3D Printed Devices and Biocompatibility: Post-Printing and Finishing


Matthew R. Jorgensen, PhD; Alexa Tatarian, BS

In the previous two posts, the biocompatibility of 3D printed devices was discussed with consideration for the possible compounds added to the raw materials for workability and the polymer precursors and byproducts associated with photopolymerized structures. In both of these cases, the discussion focused on the materials designed to be part of the final structure. Here, the introduction of compounds from the sacrificial support material, post-printing rinsing, and finishing processes are discussed; all of which are secondary to the device material itself.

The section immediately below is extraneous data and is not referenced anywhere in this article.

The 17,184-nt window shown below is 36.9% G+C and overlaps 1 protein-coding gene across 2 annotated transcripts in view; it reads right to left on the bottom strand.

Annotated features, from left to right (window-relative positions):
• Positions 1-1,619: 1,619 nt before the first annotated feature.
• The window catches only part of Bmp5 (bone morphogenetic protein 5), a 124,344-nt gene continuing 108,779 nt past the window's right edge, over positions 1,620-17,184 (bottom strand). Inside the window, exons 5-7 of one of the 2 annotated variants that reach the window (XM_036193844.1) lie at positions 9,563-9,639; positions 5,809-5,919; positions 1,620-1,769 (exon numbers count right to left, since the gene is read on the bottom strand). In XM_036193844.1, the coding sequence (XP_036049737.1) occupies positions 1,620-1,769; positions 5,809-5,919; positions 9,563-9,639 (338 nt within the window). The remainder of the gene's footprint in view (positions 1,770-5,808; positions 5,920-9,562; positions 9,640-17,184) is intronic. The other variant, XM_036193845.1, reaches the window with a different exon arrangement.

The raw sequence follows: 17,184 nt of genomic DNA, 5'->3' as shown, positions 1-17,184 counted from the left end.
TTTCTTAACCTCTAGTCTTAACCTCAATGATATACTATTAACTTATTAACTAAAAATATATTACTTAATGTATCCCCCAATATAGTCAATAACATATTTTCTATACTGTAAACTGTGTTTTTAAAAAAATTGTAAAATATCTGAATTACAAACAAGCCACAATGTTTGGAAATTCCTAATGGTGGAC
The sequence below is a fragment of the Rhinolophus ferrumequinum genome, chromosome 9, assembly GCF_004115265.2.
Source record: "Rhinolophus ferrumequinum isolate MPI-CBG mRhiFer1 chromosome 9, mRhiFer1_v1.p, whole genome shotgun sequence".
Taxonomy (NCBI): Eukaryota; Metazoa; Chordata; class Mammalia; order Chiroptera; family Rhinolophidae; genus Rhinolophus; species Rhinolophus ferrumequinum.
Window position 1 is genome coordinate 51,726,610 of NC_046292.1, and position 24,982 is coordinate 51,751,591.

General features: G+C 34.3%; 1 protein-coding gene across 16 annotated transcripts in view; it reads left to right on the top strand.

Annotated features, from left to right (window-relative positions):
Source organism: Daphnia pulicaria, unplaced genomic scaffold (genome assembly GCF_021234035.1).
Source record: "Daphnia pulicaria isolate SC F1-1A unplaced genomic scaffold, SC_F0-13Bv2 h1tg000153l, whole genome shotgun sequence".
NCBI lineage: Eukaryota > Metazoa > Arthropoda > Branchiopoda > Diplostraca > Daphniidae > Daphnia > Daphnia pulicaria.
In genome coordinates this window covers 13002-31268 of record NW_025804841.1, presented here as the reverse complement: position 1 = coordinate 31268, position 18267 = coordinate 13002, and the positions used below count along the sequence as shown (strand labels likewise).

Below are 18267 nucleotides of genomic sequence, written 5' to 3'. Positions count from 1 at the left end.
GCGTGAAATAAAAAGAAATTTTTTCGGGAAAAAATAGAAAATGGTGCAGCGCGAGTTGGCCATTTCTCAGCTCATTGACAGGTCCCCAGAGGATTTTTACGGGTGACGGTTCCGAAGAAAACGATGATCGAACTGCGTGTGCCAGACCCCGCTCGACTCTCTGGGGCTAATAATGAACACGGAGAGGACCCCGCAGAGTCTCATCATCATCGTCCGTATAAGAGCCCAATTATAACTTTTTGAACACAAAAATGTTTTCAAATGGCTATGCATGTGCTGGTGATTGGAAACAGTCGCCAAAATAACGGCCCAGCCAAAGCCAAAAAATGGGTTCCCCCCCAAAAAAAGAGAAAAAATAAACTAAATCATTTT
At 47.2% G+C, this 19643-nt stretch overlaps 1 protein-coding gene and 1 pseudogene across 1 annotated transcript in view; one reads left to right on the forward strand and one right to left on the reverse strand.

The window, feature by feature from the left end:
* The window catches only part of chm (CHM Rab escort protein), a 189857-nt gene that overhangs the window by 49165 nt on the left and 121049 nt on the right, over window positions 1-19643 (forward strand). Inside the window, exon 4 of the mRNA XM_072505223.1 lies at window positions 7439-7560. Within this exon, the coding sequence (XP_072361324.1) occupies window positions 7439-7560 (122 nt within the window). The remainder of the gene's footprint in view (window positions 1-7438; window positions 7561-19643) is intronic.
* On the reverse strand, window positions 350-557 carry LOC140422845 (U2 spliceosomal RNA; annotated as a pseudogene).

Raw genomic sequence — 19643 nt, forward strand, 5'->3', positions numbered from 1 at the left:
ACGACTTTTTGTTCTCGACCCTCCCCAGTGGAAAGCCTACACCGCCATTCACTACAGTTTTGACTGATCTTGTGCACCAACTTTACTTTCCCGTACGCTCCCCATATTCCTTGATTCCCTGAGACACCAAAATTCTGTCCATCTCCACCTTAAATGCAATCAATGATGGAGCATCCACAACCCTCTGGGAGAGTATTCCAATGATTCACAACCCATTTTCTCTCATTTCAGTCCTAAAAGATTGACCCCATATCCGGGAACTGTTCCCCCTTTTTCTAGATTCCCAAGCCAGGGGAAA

3D printing offers facile creation of complicated devices by depositing the structure additively along with a selectively removable support material. The support material allows the printing of overhanging parts by providing a structural platform for the device material, and can act as a thin layer between parts that are printed very close to each other but should be prevented from fusing (think, for example, of printing a device with movable gears). Without sacrificial support materials, 3D printed designs would be severely limited. Because the support material is not intended to be part of the finished device, it may be overlooked as a possible source of biocompatibility issues.